Eugene Braunwald, MD
There is a growing schism between general internal medicine and the medical subspecialties. The latter are functioning increasingly as categorical disease centers, such as cardiac or cancer centers, which involve subspecialists from several departments. These new "horizontal" organizational units are thought to enhance the effectiveness of patient care as well as the generation of resources, especially for research and training. However, subspecialists operating outside of the framework of training, accreditation, and standards established by internal medicine are at risk for being less effective in dealing with the "whole" patient. Further, the critical evaluation of clinical practices of subspecialists is greatly needed and is far more likely to be accomplished effectively within departments of internal medicine than in categorical disease centers. Therefore, although some strengthening of the new horizontal organizational units now seems appropriate, this process must not be allowed to erode the important integrating structure provided by internal medicine.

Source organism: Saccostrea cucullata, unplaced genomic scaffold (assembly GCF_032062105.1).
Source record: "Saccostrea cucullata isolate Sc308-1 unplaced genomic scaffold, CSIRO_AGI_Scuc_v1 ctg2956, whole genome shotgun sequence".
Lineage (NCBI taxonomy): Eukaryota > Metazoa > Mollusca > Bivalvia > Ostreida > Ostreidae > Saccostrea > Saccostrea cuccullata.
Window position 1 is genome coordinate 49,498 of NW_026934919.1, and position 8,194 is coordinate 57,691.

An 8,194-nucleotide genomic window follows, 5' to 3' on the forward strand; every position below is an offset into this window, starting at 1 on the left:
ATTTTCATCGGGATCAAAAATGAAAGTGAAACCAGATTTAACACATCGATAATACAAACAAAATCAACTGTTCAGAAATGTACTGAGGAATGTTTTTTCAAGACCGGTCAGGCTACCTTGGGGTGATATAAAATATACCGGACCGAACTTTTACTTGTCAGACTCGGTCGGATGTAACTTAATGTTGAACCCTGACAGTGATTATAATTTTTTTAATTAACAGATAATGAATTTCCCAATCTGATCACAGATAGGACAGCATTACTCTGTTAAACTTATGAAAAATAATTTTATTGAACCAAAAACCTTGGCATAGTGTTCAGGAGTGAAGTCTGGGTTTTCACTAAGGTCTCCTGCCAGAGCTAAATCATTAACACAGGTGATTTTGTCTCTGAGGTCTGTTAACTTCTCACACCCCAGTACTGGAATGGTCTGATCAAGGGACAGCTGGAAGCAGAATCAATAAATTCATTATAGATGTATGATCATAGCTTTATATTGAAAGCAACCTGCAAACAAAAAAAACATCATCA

Braunwald E. Subspecialists and Internal Medicine: A Perspective. Ann Intern Med. ;114:76–78. doi: 10.7326/0003-4819-114-1-76
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Published: Ann Intern Med. 1991;114(1):76-78.
Cardiology, Hematology/Oncology, Hospital Medicine.
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